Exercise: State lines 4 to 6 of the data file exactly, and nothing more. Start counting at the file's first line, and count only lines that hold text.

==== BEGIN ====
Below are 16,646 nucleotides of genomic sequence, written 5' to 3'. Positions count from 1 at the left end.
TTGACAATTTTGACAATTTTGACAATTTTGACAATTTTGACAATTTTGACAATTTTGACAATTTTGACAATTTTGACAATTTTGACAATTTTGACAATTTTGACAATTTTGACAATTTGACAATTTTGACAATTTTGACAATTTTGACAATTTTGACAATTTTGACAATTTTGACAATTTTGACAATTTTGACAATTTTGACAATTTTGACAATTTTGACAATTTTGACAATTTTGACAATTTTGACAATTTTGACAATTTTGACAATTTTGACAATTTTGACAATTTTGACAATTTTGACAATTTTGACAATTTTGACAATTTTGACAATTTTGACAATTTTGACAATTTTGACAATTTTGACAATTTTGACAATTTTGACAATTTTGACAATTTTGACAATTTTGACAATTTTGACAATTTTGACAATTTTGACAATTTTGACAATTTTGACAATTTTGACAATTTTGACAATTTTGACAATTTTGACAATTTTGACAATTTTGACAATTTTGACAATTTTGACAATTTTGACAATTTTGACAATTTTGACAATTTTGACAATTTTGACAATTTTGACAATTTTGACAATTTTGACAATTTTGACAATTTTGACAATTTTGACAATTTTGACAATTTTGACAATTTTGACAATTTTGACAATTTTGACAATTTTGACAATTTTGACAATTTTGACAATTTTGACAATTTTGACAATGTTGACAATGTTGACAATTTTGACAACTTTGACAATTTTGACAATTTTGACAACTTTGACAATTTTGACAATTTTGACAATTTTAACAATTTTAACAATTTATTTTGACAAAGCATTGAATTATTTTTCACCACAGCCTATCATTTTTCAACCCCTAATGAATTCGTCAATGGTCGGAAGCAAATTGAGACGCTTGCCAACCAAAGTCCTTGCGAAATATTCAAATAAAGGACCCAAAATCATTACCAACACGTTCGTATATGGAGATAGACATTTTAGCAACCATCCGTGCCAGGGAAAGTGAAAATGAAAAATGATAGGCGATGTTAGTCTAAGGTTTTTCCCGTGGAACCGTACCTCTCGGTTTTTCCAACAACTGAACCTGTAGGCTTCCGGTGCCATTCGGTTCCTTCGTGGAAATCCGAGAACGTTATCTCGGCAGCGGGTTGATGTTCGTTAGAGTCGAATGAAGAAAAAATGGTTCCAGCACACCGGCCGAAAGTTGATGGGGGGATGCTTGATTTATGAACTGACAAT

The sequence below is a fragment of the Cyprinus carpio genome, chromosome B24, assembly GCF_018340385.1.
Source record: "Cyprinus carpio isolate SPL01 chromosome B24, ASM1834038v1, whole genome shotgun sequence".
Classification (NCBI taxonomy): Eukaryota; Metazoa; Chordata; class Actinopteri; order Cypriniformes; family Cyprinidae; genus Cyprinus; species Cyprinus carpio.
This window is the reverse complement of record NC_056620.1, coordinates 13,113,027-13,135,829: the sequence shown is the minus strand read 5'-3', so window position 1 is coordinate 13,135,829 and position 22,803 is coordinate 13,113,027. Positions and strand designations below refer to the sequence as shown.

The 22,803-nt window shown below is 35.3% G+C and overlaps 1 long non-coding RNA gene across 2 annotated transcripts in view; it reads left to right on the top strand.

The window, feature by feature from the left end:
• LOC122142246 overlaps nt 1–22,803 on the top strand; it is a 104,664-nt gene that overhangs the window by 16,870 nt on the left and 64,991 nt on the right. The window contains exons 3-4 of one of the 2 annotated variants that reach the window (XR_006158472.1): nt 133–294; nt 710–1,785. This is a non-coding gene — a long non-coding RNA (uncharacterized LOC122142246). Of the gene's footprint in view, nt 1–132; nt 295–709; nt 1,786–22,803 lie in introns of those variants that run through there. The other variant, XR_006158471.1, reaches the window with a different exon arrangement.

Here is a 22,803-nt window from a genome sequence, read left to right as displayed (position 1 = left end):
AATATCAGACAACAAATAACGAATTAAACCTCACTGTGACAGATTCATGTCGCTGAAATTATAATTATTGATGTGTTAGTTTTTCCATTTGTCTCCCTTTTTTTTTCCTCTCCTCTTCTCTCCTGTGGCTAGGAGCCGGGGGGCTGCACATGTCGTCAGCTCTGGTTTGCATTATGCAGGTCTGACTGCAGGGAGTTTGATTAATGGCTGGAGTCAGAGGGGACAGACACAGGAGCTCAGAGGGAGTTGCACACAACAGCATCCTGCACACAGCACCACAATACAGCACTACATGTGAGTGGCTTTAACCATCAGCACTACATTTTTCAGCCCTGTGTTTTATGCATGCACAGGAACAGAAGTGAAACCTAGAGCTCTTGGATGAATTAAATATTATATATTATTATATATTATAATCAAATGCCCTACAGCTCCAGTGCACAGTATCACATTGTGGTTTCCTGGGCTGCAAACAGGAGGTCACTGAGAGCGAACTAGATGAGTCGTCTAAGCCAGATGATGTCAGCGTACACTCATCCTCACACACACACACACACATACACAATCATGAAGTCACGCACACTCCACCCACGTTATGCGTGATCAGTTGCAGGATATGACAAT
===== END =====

Source record: "Cyprinus carpio isolate SPL01 chromosome B24, ASM1834038v1, whole genome shotgun sequence".
Classification (NCBI taxonomy): Eukaryota; Metazoa; Chordata; class Actinopteri; order Cypriniformes; family Cyprinidae; genus Cyprinus; species Cyprinus carpio.
This window is the reverse complement of record NC_056620.1, coordinates 13,113,027-13,135,829: the sequence shown is the minus strand read 5'-3', so window position 1 is coordinate 13,135,829 and position 22,803 is coordinate 13,113,027. Positions and strand designations below refer to the sequence as shown.